In our last post in this series we looked at the S.P.A.C.E model more closely. We also examined some of the implications for continually growing sales by continually growing your salespeople. In this post we'll start by recapping S.P.A.C.E and consider how much you actually need to practice to sustainably improve your performance.
To Recap S.P.A.C.E:
- Simplify (and Sequence): develop mastery 5% at a time.
- Practice: combine quality practice with massive repetitions.
- Apply: develop conscious competence before, during, and after every real-life experience.
- Confirm: get continual feedback from an expert/coach/mentor on how to keep getting better.
- Expand: push the envelope on how to get better at this skill.
So, how much do you have to practice?
The conventional wisdom states that to move from novice to best in the world takes 10-years, about 10,000 hours of deliberate practice. What is now known as the “ten-year rule” was first developed by Nobel Prize winner Herbert Simon and William Chase while studying world-class expertise in chess.
Does that sound like good news, bad news, or just news?
Whatever your reaction, here are some helpful reminders:
- That’s ten years from novice to best in the world. You realise and enjoy huge benefits as you move from a non-performer to an OK performer, from an OK performer to a top performer, and from a top performer to a great performer. Remember, “moving the middle” from a 5 or 6 to a solid 7 can double sales performance.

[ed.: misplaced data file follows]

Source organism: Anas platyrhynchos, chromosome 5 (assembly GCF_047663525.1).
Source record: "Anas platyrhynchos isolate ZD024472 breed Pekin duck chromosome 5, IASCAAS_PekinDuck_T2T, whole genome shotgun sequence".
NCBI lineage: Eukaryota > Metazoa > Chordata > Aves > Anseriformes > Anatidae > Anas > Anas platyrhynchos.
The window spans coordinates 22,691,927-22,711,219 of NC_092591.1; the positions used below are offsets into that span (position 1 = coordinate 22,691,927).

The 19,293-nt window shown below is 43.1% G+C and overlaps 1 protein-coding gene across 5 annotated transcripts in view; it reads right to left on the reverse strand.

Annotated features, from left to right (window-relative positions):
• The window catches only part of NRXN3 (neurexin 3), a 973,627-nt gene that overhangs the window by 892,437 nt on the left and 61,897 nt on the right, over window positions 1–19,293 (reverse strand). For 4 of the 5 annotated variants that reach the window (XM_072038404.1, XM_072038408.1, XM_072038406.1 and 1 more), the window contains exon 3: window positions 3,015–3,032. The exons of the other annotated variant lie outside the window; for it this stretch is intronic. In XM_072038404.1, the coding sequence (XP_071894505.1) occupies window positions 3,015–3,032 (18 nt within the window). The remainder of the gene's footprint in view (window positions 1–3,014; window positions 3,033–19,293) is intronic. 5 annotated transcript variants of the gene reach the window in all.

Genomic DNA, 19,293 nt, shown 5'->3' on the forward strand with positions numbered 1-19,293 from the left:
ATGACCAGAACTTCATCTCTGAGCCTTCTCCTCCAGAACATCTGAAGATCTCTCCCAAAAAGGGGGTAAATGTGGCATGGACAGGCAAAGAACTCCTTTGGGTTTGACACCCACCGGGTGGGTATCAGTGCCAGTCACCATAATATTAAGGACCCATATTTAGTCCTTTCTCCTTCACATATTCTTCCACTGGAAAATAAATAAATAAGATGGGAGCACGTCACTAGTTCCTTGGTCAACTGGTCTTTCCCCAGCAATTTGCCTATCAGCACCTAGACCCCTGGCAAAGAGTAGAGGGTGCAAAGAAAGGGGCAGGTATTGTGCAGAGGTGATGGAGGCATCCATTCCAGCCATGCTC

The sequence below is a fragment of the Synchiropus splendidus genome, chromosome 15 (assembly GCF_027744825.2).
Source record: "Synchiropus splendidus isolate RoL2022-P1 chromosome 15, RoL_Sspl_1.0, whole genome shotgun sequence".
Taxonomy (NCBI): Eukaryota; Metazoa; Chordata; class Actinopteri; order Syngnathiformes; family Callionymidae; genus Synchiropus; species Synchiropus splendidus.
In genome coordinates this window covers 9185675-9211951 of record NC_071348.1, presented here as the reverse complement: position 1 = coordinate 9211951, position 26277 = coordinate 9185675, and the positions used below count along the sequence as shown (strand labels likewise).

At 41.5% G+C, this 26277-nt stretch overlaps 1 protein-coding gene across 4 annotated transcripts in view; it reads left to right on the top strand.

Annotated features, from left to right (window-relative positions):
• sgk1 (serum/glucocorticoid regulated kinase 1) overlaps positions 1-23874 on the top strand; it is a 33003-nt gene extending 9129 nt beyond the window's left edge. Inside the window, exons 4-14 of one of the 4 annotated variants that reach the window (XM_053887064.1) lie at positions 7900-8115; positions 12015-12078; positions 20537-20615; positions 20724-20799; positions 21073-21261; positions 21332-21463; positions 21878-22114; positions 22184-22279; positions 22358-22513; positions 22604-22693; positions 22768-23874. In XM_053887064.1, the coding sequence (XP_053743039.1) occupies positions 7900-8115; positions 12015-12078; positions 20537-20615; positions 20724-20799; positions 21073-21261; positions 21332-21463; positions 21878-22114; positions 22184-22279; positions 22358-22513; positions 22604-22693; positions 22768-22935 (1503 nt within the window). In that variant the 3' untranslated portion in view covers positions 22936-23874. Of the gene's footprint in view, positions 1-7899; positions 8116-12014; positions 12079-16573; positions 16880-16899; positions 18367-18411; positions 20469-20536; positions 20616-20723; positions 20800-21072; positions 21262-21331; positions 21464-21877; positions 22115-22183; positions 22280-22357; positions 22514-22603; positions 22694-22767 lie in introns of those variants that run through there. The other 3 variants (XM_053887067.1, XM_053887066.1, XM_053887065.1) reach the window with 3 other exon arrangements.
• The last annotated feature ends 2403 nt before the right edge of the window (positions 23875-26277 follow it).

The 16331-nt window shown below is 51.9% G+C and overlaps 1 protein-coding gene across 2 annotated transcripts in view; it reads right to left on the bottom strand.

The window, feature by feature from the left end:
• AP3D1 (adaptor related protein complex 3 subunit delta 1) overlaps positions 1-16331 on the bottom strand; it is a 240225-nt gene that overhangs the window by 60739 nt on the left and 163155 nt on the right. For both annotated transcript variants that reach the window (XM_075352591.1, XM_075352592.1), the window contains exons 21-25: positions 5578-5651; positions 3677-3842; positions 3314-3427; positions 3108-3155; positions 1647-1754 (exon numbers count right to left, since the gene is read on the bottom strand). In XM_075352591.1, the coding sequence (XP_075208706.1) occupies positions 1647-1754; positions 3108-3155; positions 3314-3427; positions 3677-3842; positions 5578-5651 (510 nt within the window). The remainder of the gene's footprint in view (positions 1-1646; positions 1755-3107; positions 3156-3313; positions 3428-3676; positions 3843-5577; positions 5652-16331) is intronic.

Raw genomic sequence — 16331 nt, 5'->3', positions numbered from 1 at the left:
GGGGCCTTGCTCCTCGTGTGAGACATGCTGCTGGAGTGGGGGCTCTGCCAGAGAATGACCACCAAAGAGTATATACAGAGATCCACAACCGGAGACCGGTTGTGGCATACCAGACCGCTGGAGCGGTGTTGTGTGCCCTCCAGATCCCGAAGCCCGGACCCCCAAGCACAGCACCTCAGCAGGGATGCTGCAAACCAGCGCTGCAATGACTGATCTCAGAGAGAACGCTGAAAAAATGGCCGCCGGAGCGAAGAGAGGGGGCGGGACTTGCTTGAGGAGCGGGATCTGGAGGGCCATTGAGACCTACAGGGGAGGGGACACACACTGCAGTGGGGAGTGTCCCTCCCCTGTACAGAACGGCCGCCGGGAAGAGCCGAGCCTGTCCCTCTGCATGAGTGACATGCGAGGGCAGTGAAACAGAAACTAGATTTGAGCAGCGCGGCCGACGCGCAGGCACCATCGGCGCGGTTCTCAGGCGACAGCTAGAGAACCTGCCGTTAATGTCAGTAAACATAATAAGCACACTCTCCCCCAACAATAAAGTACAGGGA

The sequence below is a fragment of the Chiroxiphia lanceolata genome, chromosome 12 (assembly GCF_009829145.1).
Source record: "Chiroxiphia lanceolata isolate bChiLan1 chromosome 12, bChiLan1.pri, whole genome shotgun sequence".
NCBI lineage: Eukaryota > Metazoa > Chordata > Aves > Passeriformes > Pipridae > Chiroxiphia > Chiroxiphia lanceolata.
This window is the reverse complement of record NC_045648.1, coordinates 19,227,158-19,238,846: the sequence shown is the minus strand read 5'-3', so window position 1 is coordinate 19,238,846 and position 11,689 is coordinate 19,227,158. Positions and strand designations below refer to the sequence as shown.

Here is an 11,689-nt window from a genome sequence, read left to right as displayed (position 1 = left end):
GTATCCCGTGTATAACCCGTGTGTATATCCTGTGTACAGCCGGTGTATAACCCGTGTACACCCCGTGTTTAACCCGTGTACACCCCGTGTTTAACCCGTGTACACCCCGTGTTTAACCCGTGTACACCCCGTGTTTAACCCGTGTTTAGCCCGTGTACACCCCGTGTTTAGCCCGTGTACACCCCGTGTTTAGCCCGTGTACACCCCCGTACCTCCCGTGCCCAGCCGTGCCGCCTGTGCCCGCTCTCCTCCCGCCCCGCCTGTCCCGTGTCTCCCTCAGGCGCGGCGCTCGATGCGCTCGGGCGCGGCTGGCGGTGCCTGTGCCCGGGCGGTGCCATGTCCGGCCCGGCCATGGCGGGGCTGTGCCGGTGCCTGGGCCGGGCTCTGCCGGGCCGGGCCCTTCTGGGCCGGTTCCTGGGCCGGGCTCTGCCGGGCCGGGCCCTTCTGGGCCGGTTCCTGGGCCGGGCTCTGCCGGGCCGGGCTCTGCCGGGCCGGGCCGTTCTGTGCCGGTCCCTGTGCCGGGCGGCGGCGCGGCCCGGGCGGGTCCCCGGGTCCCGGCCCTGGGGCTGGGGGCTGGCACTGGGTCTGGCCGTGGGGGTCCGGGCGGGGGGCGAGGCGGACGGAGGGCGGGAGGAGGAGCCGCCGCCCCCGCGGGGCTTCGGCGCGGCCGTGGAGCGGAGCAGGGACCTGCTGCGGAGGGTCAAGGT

- You may have already started. You may have already acquired skills that boost you up the ladder.
- You get to decide how great you want to be. Nothing will stop you if you are willing to practice. You can stop any time the rewards of improvement are no longer greater than the effort it takes.
There are instances where the ten-year rule is being compressed into a few years rather than the full ten. The number of quality repetitions hasn’t changed; it is just possible to accomplish those repetitions in less time.
Professional poker is one illustration. Doyle Brunson is an example of the ten-year rule. Brunson was the first player to earn $1 million in poker tournaments. He went from novice to one of the best in the world.
Brunson is the first two-time World Series of Poker main event champion to win consecutively, a Poker Hall of Fame inductee, and the author of several highly influential books on poker.